HomeIndiaMann govt modifies corruption crackdown amid face-off with bureaucracy

Mann govt modifies corruption crackdown amid face-off with bureaucracy

Edited By: Pathikrit Sen Gupta

Last Updated: January 25, 2023, 00:41 IST

The recent arrests of senior IAS and PCS officers had triggered a major confrontation between the state government and bureaucracy. File pic/PTI

The directions have been issued by the Vigilance Department, which has pointed out that statutory provisions are not being followed in letter and spirit by the VB, and it was being viewed ‘very seriously’ by the government

Amid a face-off between Punjab’s Bhagwant Mann government and the bureaucracy over the registration of corruption cases against some officials, the former on Tuesday seems to have taken a major step back, directing the Vigilance Bureau to comply with important sections of the Prevention of Corruption Act (PCA) before booking officials.

The recent arrests of senior IAS and PCS officers had triggered a major confrontation between the government and bureaucracy, which even led to the latter going on a mass casual leave for five days recently.

While the PCS officers were protesting against the “illegal” arrest of a colleague in Ludhiana, the IAS fraternity was up in arms against the arrest of senior IAS officer Neelima in connection with the industrial plot scam in which a former Congress minister has also been booked.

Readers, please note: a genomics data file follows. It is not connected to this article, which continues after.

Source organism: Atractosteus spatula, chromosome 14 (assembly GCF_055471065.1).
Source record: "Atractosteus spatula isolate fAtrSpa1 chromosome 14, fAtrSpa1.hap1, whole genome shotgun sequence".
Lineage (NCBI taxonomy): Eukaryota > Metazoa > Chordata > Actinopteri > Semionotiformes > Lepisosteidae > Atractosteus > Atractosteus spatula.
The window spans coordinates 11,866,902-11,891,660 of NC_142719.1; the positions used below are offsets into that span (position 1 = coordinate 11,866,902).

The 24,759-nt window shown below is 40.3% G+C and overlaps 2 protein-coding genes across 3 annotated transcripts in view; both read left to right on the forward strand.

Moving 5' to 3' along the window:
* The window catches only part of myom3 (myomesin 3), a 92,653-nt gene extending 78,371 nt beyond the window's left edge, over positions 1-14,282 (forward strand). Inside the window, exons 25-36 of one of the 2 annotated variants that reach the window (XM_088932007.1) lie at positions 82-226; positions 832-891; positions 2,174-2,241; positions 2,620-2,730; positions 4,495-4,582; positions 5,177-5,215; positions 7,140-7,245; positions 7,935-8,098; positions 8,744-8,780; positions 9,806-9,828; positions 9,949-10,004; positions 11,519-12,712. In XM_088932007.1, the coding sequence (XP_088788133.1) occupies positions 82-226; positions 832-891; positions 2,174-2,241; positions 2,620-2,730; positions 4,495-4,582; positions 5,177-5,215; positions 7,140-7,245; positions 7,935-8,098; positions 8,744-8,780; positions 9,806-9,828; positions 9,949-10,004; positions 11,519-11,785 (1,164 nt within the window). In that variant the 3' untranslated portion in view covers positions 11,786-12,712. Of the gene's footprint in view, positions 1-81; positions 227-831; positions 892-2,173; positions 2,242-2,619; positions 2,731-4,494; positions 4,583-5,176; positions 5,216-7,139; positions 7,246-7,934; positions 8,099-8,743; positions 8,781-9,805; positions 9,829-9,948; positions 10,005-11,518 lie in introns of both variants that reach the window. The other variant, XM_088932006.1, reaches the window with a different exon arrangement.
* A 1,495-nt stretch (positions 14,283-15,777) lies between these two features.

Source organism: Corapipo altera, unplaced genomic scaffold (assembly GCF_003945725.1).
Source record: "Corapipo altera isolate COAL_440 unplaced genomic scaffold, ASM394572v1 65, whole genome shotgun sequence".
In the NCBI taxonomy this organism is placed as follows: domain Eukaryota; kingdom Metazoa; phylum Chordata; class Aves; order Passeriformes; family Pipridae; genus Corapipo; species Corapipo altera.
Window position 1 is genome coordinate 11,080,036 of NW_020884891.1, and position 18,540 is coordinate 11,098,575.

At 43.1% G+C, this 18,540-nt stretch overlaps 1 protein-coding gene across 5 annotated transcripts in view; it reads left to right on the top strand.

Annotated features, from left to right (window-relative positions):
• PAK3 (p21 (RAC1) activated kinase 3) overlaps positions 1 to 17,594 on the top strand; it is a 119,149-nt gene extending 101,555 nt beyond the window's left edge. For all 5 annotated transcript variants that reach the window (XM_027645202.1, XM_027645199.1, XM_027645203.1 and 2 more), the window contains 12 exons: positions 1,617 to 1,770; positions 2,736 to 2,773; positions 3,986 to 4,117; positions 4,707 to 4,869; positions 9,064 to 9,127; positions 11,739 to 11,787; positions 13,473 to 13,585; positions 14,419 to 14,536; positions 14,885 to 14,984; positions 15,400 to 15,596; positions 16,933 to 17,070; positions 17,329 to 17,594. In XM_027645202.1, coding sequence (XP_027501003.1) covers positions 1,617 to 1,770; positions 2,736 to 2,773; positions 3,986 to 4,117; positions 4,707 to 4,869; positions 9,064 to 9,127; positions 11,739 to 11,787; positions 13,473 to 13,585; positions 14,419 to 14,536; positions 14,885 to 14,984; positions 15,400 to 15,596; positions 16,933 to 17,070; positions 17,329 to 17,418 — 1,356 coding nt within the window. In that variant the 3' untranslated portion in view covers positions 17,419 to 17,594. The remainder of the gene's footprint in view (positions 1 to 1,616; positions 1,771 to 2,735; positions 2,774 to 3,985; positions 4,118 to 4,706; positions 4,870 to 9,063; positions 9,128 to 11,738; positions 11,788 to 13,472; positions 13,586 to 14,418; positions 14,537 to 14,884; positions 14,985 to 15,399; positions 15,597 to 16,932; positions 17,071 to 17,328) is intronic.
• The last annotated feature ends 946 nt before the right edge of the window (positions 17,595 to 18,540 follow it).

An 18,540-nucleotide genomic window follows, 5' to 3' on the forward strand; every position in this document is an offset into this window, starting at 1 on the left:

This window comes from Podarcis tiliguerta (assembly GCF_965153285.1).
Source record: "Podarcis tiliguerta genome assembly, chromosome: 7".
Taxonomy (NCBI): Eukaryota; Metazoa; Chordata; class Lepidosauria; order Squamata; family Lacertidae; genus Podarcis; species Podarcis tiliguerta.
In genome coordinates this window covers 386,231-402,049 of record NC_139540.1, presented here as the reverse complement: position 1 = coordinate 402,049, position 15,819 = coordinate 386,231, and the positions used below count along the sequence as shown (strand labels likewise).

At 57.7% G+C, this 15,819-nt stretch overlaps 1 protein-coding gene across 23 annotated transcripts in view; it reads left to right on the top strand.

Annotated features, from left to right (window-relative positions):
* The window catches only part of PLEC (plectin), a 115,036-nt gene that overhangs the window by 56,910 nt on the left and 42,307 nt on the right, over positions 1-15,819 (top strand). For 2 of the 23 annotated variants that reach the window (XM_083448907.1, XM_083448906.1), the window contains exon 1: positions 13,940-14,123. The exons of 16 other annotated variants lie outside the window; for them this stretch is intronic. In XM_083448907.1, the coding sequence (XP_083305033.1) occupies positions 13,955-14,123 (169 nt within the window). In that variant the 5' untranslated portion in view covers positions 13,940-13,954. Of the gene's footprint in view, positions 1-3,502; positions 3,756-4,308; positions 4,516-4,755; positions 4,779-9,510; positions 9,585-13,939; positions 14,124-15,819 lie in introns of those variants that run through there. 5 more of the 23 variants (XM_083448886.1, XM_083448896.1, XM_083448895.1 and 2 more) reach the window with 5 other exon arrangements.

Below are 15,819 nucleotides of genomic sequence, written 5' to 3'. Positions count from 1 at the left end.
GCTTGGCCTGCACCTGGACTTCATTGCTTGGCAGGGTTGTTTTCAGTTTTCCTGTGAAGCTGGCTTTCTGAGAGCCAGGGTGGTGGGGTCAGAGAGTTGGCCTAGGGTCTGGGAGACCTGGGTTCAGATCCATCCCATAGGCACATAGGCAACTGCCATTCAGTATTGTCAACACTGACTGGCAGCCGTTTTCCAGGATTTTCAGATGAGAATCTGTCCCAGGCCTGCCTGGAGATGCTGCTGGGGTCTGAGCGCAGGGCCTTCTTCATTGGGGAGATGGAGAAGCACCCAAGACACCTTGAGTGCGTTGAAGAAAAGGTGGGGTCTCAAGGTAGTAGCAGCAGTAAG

The protests had led to talks between the two sides following which PCS officials had withdrawn the strike after the government assured to look into the issue.

On Tuesday, the Punjab government issued detailed instructions to the chief director of the Vigilance Bureau, asking the agency to comply with provisions of Section 17A of the Prevention of Corruption Act. In both cases, consent from the competent authority under section 17A was not taken before the registration of a case against one officer and the arrest of the second officer.

The directions have been issued by the Vigilance Department, which has pointed out that statutory provisions are not being followed in letter and spirit by the VB, and it was being viewed “very seriously” by the government.

“Any violation of the instructions or colourful interpretation of facts or law to subvert the requirement of these mandatory provisions will be viewed very seriously and strict legal and departmental action will be taken against the delinquent officials,” said a memo from the Punjab government.

The memo reiterated, “Section 17 A of the Prevention of Corruption Act, 1988 makes it mandatory for the investigating agencies to seek Prior Approval of the Competent Authority to conduct any enquiry or inquiry or investigation into any offence alleged to have been committed by a public servant under the PC Act, where the alleged offence is relatable to any recommendation m a d e or decision taken by a public servant in discharge of his official functions or duties.”

The SOPs issued by the Government of India, in this regard, have also been attached with the memo.

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